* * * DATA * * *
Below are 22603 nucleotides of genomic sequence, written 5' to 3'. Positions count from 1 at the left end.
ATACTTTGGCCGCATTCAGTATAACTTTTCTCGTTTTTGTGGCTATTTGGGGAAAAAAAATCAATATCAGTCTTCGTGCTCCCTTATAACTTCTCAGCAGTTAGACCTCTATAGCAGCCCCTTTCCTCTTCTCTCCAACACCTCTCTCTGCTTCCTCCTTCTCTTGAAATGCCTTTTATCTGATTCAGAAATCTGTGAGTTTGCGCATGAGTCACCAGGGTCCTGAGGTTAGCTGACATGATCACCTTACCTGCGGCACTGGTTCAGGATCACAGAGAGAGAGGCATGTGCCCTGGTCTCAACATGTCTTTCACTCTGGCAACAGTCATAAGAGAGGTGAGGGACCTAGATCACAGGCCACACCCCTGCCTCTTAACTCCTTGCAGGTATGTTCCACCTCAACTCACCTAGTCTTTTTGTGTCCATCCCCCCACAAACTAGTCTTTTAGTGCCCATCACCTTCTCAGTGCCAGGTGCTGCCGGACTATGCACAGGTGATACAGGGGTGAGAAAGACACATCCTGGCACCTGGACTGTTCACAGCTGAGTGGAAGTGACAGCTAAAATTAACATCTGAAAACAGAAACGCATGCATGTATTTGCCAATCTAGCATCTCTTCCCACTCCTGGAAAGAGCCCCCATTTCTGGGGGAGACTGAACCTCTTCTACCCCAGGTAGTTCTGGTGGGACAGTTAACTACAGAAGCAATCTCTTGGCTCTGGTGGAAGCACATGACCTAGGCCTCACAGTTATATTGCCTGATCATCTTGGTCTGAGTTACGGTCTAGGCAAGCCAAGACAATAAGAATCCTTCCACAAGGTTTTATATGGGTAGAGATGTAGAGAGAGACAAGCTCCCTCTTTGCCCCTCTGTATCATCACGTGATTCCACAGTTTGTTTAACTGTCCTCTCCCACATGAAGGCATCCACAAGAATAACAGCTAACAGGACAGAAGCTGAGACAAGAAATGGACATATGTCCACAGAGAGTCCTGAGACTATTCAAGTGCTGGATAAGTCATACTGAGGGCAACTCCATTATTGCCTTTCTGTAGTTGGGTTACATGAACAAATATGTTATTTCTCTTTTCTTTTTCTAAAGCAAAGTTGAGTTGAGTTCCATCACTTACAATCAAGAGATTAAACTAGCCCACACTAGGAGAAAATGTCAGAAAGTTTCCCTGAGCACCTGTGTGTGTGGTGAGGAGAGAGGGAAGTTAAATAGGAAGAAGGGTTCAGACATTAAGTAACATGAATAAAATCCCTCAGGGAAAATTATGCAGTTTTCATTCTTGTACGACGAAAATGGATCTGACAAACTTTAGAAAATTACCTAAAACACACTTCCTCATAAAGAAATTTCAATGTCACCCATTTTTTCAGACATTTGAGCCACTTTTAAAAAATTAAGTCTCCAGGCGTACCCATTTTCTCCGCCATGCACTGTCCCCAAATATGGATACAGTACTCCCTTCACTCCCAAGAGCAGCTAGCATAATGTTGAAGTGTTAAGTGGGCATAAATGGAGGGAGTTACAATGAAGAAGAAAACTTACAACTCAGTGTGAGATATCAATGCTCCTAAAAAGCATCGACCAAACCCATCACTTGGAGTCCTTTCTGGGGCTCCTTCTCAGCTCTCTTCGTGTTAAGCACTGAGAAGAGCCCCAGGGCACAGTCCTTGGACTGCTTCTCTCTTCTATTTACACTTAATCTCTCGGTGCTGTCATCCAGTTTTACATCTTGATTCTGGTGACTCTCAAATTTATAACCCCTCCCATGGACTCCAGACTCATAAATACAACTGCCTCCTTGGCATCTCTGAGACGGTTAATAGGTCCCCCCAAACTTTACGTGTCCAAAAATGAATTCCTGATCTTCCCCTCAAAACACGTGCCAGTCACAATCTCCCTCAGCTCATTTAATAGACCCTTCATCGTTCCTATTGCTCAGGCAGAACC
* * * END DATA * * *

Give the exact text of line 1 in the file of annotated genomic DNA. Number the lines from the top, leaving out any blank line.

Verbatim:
Below are 22603 nucleotides of genomic sequence, written 5' to 3'. Positions count from 1 at the left end.